Motherhood in Childhood: The Untold Story
No. of pages: 70
Publication date: 2022-06-27
This report examines trends in adolescent childbearing using techniques that focus on the most vulnerable girls, such as child mothers, girls with repeat adolescent childbearing, and births that occur in dangerously quick succession. In using these new measures, it uncovers the untold story of more than 50 years of adolescent childbearing in the world’s low- and middle-income countries.
The new measures reveal that the issue is not just about whether or not a girl gives birth in adolescence but if, when and how many births she experiences. That is, adolescent childbearing comprises three fundamental and interconnected fertility processes: (i) the timing of a first adolescent birth, (ii) the spacing between adolescent births and (iii) the quantity or total number of births to each adolescent mother.
This multifaceted process is most immediately shaped by factors such as the age of menarche and sexual debut, the frequency of sexual activity, the patterns of marriage and union formation, and the use and effectiveness of contraception. It is worth emphasizing that the majority of first births to girls aged 17 years and younger, in 54 developing countries with data, occur within marriage or cohabiting unions. More distal determinants – such as girls’ education – are also critical to the process and include gendered social, economic, cognitive and psychological factors at the individual, peer, family and community levels.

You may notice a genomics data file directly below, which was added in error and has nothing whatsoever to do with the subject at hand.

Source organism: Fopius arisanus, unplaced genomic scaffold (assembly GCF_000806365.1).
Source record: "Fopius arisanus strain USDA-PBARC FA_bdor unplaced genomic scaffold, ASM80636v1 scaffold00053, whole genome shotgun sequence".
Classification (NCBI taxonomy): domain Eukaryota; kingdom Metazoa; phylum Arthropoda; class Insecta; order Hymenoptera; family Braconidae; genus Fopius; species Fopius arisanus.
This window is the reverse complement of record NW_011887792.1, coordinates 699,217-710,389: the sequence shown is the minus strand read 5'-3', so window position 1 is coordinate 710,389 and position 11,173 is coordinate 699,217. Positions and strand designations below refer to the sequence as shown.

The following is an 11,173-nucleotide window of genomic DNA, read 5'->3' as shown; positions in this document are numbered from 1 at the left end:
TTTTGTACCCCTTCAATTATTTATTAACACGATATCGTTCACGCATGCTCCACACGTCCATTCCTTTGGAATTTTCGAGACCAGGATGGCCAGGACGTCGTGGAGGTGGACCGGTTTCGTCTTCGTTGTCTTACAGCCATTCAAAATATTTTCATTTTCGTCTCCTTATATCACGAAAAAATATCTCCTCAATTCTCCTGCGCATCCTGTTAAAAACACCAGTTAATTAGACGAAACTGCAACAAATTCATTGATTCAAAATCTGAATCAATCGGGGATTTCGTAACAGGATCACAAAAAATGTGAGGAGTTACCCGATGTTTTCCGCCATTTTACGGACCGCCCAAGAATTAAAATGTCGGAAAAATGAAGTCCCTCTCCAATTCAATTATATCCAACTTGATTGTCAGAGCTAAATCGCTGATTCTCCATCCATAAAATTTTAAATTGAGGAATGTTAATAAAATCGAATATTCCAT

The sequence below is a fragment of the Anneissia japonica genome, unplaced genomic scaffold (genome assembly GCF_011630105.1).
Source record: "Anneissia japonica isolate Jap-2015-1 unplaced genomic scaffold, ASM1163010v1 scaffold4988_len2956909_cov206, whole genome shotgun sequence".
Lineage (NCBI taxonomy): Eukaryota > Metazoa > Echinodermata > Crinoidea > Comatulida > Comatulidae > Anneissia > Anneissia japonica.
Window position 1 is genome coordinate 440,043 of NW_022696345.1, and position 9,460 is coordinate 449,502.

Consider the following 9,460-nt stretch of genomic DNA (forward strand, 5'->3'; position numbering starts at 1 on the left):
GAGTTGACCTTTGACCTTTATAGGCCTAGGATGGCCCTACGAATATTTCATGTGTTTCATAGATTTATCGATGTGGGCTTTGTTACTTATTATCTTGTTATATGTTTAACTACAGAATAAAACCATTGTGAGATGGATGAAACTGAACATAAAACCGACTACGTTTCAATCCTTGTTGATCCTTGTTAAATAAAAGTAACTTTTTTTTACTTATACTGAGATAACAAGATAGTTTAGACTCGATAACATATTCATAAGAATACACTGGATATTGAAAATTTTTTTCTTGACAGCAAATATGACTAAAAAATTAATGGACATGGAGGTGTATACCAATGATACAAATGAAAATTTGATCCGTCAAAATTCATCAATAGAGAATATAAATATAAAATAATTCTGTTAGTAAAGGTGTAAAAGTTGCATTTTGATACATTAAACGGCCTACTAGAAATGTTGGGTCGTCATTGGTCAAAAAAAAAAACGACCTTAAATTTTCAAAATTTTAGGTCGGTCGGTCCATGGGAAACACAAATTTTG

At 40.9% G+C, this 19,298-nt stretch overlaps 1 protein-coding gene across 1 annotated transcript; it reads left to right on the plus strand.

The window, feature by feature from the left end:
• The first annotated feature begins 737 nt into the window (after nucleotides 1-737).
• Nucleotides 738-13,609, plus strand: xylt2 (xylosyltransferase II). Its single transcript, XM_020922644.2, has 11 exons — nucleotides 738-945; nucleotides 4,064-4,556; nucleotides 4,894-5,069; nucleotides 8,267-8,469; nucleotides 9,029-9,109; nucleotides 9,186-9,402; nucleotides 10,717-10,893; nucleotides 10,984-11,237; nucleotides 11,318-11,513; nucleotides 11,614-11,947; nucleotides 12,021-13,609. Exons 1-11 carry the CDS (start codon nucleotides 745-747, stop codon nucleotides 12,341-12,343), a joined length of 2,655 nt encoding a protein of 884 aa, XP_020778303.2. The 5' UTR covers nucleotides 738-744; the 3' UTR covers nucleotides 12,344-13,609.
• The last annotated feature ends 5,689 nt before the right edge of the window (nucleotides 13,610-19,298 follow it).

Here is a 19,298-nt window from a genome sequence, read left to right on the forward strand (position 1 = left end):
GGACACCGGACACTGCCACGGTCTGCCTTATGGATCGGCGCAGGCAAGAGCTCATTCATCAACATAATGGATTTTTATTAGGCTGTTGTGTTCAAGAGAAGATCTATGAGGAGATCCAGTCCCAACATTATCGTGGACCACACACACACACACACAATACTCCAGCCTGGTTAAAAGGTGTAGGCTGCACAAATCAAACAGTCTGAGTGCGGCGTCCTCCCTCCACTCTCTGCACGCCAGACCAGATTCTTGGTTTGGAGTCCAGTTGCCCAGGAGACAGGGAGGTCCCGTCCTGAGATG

Additionally, broader norms, values, inequalities, events, economic forces, and national laws, policies and priorities shape the adolescent fertility landscape.
This report is accompanied by Supplementary Material and an Executive Summary.